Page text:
For Parkinson's Disease, Dance May Improve Symptoms and Self-Expression

By Nancy Ryerson

Dance instructor Linda Berghoff was first diagnosed with Parkinson’s disease (PD) 10 years ago.

“When I was diagnosed, the thought that I would no longer dance again terrified me,” she told NPR. “I’d be stripped of the thing I love the most.”

Today, she teaches dance in Venice, CA as part of Dance for PD, a program that offers dance classes specifically tailored for people with Parkinson’s. Thousands of people around the country have participated since the program began 15 years ago.

The combination of dancing and Parkinson’s disease may not seem intuitive. As movement becomes more painful or difficult, people with Parkinson’s disease have a tendency to move less. A recent study suggests that decreasing physical activity can make motor symptoms worse. Likewise, the study also found that regular exercise and moving more during the day can help improve motor symptoms.

Researchers wonder if dance is just another exercise option, or if it might hold unique benefits for people with Parkinson’s. Many Dance for PD participants report that the classes help them improve balance and flexibility, and small scientific studies suggest the same.

The self-expression involved in dancing can also be meaningful. Parkinson’s disease symptoms sometimes impact facial expressions and body language. The rhythm of dance can make movement easier and more fluid. Plus, as Berghoff can attest, dance can simply be fun.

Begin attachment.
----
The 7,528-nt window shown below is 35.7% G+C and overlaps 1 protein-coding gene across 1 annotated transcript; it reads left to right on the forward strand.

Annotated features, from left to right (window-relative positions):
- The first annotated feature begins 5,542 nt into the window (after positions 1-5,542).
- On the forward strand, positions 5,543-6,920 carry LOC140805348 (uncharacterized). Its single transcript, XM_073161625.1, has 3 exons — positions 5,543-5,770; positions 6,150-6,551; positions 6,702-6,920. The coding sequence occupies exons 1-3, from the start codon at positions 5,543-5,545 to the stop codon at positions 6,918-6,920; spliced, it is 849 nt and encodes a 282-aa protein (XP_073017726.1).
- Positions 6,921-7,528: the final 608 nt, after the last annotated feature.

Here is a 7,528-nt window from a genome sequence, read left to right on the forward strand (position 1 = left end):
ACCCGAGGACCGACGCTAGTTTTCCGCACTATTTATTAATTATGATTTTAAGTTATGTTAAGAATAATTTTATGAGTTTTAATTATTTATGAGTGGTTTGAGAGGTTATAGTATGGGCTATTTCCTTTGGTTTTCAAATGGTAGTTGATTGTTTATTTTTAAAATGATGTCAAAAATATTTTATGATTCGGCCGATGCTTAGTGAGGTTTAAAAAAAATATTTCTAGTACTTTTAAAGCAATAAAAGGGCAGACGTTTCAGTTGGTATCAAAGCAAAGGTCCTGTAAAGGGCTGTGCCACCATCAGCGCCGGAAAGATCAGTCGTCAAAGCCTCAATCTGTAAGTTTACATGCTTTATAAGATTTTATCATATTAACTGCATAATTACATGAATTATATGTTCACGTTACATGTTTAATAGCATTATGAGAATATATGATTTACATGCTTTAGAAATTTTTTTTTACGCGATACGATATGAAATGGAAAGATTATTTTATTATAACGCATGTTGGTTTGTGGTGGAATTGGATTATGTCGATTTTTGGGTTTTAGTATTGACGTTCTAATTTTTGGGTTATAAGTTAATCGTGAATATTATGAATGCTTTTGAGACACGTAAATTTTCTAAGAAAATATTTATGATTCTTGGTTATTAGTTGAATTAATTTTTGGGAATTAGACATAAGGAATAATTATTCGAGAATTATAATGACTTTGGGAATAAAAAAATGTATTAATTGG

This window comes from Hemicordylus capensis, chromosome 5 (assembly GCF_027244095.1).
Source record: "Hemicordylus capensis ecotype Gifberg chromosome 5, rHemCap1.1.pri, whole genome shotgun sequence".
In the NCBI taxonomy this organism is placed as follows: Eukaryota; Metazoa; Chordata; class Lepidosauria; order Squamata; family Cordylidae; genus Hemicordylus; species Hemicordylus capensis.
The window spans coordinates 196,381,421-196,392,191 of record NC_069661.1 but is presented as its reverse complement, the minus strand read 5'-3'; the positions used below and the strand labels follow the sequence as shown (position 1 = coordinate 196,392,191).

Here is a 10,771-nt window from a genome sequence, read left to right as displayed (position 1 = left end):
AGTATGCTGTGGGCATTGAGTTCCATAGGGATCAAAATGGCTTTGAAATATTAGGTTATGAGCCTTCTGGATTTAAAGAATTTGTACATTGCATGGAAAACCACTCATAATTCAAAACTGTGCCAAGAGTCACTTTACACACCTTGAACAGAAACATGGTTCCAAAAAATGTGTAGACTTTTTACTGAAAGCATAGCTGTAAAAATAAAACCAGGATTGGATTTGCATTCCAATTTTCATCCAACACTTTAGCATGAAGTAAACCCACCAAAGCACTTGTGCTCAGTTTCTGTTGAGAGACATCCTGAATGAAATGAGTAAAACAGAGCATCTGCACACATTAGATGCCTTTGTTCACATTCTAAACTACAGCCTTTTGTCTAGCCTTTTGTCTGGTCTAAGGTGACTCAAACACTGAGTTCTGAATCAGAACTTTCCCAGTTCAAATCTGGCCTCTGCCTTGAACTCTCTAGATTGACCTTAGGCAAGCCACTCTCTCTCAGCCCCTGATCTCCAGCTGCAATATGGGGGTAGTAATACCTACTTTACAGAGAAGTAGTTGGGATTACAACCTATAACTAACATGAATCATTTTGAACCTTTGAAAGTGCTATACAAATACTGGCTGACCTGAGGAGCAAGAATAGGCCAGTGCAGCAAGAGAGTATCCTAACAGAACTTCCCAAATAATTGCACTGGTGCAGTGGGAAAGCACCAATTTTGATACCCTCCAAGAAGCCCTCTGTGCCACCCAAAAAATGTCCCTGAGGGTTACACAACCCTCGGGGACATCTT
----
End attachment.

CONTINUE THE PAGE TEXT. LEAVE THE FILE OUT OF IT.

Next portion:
Dr. Pietro Mazzoni, who teaches neurology at Columbia University, is digging deeper into whether that emotional layer adds something important. NPR spoke with Dr. Mazzoni about his latest research:

One of the theories he’ll be testing is that people with Parkinson’s move less because the disease triggers more than tremors and other physical symptoms — it also robs them of their ability to enjoy moving.

“I’ve heard patients spontaneously describe the beginning of their symptoms using language like, ‘I didn’t enjoy walking with my husband anymore,'” Mazzoni says. “‘I could do it; it just wasn’t fun.'”

So Mazzoni’s work will look at psychological factors as well as physical ones. Then he’ll compare the dancers to people getting traditional physical therapy.

Overall, the latest research strongly suggests that any physical activity can help Parkinson’s disease symptoms, especially if you find an activity you’ll enjoy and stick with. If dance is one of your favorite activities, or if you’ve always wanted to learn, check out a Dance for PD class in your area. Local community centers may also offer classes specifically for people with Parkinson’s.

Source:: Fox Feed Blog

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